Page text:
The song’s Spanish title, “Viva la Vida,” is taken from a painting by 20th century Mexican artist Frida Kahlo. It translates into English as “long live life.”
For my head on a silver plate
Just a puppet on a lonely string
Oh, who would ever want to be king
I hear Jerusalem bells are ringing
Roman calvary choirs are singing
Be my mirror, my sword and shield
My missionaries in a foreign field
For some reason I can’t explain
I know Saint Peter won’t call my name
Never an honest word
But that was when I ruled the world
Here’s how one reviewer/listener explained the incredible attraction to this song:
“Viva La Vida soars in with a grandiose instrumental arrangement and sweeping lyrics detailing the pain of being deposed from a lofty position. The big sound of the song constantly verges on becoming overblown, but Coldplay know how to walk the tightrope perfectly. Bells and chimes and orchestral swells are all there on the chorus, but Chris Martin’s voice still pierces through like a clarion call. Lyrically, the pain of the protagonist is clear, but the sweep of words about Jerusalem bells, Roman cavalry, and Saint Peter give Viva La Vida an air of intelligence rare in today’s most popular pop songs.” — Bill Lamb, About.com
An “air of intelligence.” That is perfect. For if nothing else, this song will keep you thinking, especially about the words.
“MAGGIE MAY,” Rod Stewart
To this day, the song defines a time of life and personal experience for many, which I think, has always been part of its enduring appeal. Even those who are not a fan of Rod Stewart to the degree I am will normally praise this effort.
The autobiographical lyrics depict his “coming of age” as a 17-year-old with an older woman, sort of a cross between the “Summer of ’42″ and an encounter with a lady of the night.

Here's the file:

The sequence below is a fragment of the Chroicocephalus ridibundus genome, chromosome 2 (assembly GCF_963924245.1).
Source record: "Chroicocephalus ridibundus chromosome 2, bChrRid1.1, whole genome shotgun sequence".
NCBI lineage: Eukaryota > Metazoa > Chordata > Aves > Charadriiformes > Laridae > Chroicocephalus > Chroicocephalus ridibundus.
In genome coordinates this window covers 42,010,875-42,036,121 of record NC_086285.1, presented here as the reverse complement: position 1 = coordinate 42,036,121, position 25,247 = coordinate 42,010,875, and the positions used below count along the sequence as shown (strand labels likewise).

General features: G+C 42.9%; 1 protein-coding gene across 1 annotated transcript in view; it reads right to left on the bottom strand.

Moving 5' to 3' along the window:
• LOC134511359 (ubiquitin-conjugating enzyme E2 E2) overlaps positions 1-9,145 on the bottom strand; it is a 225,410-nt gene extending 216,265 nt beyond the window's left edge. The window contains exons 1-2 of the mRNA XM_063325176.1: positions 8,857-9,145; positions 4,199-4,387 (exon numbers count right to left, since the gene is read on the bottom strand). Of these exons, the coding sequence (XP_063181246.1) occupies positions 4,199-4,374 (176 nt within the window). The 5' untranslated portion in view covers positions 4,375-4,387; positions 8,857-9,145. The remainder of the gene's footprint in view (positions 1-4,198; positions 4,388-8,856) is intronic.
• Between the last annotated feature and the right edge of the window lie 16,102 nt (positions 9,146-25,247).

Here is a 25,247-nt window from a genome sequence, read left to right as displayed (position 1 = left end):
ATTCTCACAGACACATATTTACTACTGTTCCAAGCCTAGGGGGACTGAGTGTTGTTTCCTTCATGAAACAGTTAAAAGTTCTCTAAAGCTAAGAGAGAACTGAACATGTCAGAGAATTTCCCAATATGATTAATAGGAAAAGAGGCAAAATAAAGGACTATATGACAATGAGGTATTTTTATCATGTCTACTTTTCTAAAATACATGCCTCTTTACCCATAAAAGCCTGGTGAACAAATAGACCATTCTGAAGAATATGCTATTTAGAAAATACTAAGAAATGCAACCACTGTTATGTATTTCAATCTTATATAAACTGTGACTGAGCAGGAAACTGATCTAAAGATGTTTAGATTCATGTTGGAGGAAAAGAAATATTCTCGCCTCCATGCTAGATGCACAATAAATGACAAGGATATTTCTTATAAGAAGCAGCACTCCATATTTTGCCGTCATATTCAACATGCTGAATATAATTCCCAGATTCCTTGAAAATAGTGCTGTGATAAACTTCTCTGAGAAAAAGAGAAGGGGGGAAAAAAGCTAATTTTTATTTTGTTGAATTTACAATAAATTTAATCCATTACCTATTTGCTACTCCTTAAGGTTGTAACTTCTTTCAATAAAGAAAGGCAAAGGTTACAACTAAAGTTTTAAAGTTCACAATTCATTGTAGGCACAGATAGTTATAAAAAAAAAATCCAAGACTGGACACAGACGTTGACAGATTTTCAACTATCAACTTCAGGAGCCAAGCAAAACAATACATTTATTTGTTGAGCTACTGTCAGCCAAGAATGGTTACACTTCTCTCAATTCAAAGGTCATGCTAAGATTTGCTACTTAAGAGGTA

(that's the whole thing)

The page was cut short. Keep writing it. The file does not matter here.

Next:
Stewart’s incredibly unique voice and the words he penned have combined to provide the song with a certain timelessness. If released today for the first time, I’m confident its popularity would be equal to what it was in 1971, probably more so.
The song runs 5 minutes, 15 seconds, which was exceptionally long for the period when it was released. The early 1970s were still at the height of the three-minute pop song that was the staple of AM radio, but “Maggie May” always had a certain magic about it. The song broke a lot of barriers, from playing time to subject matter.
In October 1971 Stewart became the first artist in history to hold all four No. 1 positions in the British and American singles and albums charts. While “Maggie May” topped the singles tally in both territories, the album it came from, “Every Picture Tells A Story,” achieved the same feat on the album charts. Five years ago Rolling Stone magazine listed both the single and album as among the best in rock history.
I suppose I could collect my books and get on back to school
Or steal my daddy’s cue and make a living out of playing pool
Or find myself a rock and roll band that needs a helping hand
Oh Maggie I wish I’d never seen your face
“I still can’t see how the single is such a big hit,” Stewart once said. “It has no melody. Plenty of character and nice chords, but no melody.”
It’s the words, Rod. The words.
Ironically, seven years after the release of “Maggie May,” Stewart references her by name in the song “Ain’t Love A Bitch,” noting:
Oh I didn’t realize she made a first class fool out of me
Oh Maggie if you’re still out there the rest is history
And soon, so will be all of the jokes about the plastic surgeries and the scandals that ruined what could have and should have been the most memorable career of an entertainer in this — and arguably any other — generation.
Michael Jackson while performing "The Way You Make Me Feel"
Such a talent.
Such a tragedy.
On a day like this, we should be remembering the brilliance of a man so gifted and so charismatic, yet what is the first thing that popped into your mind when you heard he had died? Was it the hideous figure he had become from the surgeon’s scalpel, or the scandals that branded him an alleged pedophile? He became known as “Wacko Jacko” in the world’s press and did little to discourage the negative publicity.